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High Frequency vs Radio Frequency

High Frequency vs Radio Frequency

As humans advance in age, the elasticity of our skin is being lost and our youthfulness begins to lose its glow. This can leave us looking older than our inner selves. Wrinkles are a very natural part of growing older, and there’s no reason to dread getting them. However, while we should always embrace and love our skin and body at any age, there’s no need to feel bad about wanting to hold on to a few youthful benefits. There is no vanity in wanting to look more attractive.

What is High Frequency

High Frequency is a new type of non-surgical, non-invasive method that uses ultrasound technology and the body’s natural healing process to tighten and tone the wobbly or saggy skin on your face.

Different from the gentle king of ultrasound energy that doctors use for imaging babies in the womb, HF (High Frequency) treatment uses high-intensity focused ultrasound waves. Their high concentration enables the technology to get to a specific point below the surface of the skin where it reaches the SMAS layer (muscle layer). Working deep below the surface, HF stimulates the growth of collagen without harming the outer layer of skin. This results in long-lasting firming, and tightening of the skin, after just one treatment.

What is Radio Frequency

Radio Frequency (RF), on the other hand, relies on devices that use radiofrequency waves to convert energy from radio to heat. The energy produced this way heats the skin’s deeper layers to stimulate collagen remodeling response. The radiofrequency used in skincare devices is different from that emitted by your microwave or cell phone, or radar equipment.

RF’s low frequency is closely monitored to ensure that targeted tissues reach the optimal temperature to induce new collagen production and cell regeneration without overheating. This way it can safely penetrate to a deeper level of the skin helping to improve its tone and structure.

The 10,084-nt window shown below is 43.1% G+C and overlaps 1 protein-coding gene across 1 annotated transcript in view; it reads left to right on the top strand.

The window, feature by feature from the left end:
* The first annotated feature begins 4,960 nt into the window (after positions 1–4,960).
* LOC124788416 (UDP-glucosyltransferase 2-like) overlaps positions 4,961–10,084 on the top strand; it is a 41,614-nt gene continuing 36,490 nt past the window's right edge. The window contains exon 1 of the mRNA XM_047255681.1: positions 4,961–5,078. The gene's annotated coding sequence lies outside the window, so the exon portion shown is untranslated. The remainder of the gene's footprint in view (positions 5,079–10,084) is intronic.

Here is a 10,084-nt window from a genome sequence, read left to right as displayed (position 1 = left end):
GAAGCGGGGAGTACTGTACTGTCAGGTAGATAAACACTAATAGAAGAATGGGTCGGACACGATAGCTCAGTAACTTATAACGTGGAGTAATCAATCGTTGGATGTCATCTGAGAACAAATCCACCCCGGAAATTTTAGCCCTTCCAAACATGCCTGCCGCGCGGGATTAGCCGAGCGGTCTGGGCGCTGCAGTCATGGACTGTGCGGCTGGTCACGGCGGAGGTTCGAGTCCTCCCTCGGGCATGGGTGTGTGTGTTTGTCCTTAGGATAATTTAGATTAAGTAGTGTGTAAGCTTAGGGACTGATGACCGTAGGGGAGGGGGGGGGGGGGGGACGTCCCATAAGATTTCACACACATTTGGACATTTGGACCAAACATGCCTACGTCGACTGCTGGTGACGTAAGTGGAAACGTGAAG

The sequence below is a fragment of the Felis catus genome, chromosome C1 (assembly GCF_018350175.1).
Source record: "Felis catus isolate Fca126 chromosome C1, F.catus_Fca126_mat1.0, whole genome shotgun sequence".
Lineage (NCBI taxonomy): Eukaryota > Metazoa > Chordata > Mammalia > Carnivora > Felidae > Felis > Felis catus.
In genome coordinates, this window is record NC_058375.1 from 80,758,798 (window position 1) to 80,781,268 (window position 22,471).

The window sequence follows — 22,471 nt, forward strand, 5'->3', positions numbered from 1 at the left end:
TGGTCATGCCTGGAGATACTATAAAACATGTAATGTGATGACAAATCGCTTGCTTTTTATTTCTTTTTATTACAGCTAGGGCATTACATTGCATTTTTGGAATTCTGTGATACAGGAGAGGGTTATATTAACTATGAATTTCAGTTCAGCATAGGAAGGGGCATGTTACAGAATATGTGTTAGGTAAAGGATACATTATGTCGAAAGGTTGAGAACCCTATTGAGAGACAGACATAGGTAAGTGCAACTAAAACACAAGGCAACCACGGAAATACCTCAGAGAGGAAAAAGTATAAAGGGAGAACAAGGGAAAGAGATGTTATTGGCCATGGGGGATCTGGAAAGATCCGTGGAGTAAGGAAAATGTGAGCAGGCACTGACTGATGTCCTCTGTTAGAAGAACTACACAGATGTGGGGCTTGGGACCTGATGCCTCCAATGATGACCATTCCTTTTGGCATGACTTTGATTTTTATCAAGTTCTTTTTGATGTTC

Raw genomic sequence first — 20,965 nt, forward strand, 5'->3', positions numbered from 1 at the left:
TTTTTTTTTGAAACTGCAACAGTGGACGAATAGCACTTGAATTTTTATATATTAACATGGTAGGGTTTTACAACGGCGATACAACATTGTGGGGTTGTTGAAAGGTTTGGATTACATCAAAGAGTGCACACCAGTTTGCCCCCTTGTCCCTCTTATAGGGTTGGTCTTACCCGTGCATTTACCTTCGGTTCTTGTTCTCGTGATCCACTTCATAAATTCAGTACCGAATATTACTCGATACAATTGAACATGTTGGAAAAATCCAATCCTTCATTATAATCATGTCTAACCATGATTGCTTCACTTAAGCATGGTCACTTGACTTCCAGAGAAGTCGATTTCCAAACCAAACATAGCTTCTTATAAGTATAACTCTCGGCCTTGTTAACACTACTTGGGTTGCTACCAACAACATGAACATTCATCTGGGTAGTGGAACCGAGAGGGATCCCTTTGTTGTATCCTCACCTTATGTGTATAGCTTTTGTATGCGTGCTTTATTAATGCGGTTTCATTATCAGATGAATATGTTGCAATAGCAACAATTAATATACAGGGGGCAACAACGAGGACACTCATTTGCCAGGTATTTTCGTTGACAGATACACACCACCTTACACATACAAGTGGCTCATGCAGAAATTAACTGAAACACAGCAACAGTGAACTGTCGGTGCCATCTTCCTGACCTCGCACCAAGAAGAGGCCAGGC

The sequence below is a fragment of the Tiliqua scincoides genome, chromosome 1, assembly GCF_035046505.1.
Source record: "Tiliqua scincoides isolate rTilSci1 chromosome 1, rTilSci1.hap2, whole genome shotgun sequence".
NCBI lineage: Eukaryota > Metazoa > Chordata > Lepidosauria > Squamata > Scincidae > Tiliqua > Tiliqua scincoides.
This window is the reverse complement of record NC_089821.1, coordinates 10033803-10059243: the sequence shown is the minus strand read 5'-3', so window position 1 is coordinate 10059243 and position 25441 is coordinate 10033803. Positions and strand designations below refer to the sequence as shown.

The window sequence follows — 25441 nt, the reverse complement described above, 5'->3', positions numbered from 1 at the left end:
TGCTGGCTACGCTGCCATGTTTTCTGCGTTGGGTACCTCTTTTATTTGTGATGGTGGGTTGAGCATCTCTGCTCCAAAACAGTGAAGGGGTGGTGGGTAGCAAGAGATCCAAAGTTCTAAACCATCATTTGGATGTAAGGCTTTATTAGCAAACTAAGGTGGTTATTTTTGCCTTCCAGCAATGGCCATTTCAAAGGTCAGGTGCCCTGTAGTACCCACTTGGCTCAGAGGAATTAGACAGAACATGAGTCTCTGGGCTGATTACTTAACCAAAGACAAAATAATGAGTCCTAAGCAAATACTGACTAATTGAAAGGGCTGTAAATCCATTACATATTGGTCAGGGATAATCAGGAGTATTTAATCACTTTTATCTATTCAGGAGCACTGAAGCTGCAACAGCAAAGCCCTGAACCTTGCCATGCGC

High Frequency vs Radio Frequency

High-frequency devices release highly concentrated ultrasonic energy that is delivered deep into the skin tissue, causing very precise thermal coagulation that reaches the SMAS layer. Delivering tiny deposits of focused ultrasound energy, it precisely heats a specific location in a brief period. Your skin responds to this energy by stimulating its deep dermal tissue to produce new compact collagen fibres. This, in turn, leads to a gradual tightening and improvement of your skin elasticity and firmness. As the skin tightens, wrinkles and lines become less visible. The texture of the skin is improved as it becomes smooth, shiny, and firm.

Radio Frequency, on the other hand, is a laser that treats the dermis, the middle layer of the skin, with concentrated heat. RF penetrates no further than 3mm deep into skin tissues selectively heating it to promote two types of responses. However, the deeper the penetration, the less impact of the heat, and so this treatment has its limits.

The waves emitted carry heat and energy deep into the skin, which has a positive effect on the lymphatic and vascular systems by increasing the fluid flow through the cells. Heating in this area, without damaging the outer layers of the skin, causes microscopic changes to the tissues and collagen contraction. This stimulates subsequent collagen production over the ensuing months and results in the immediate tightening of skin tissues. By improving deep blood circulation, RF also gives your skin a natural glow and enhances the skin’s luminosity.

The first and most obvious way in which RF differs from HF is that they use different technologies to heat up the deep skin tissues. HF delivers more precise and more intense fractional ultrasound energy while RF is based on a bulk heating strategy.

Another difference is that each technology works in different, but partially overlapping skin layers. HF goes much deeper into and beyond the dermis, being able to reach the SMAS layer. RF, on the other hand, will not go as deep as HF. It focuses on epidermal layers and does not go beyond the deep dermis.

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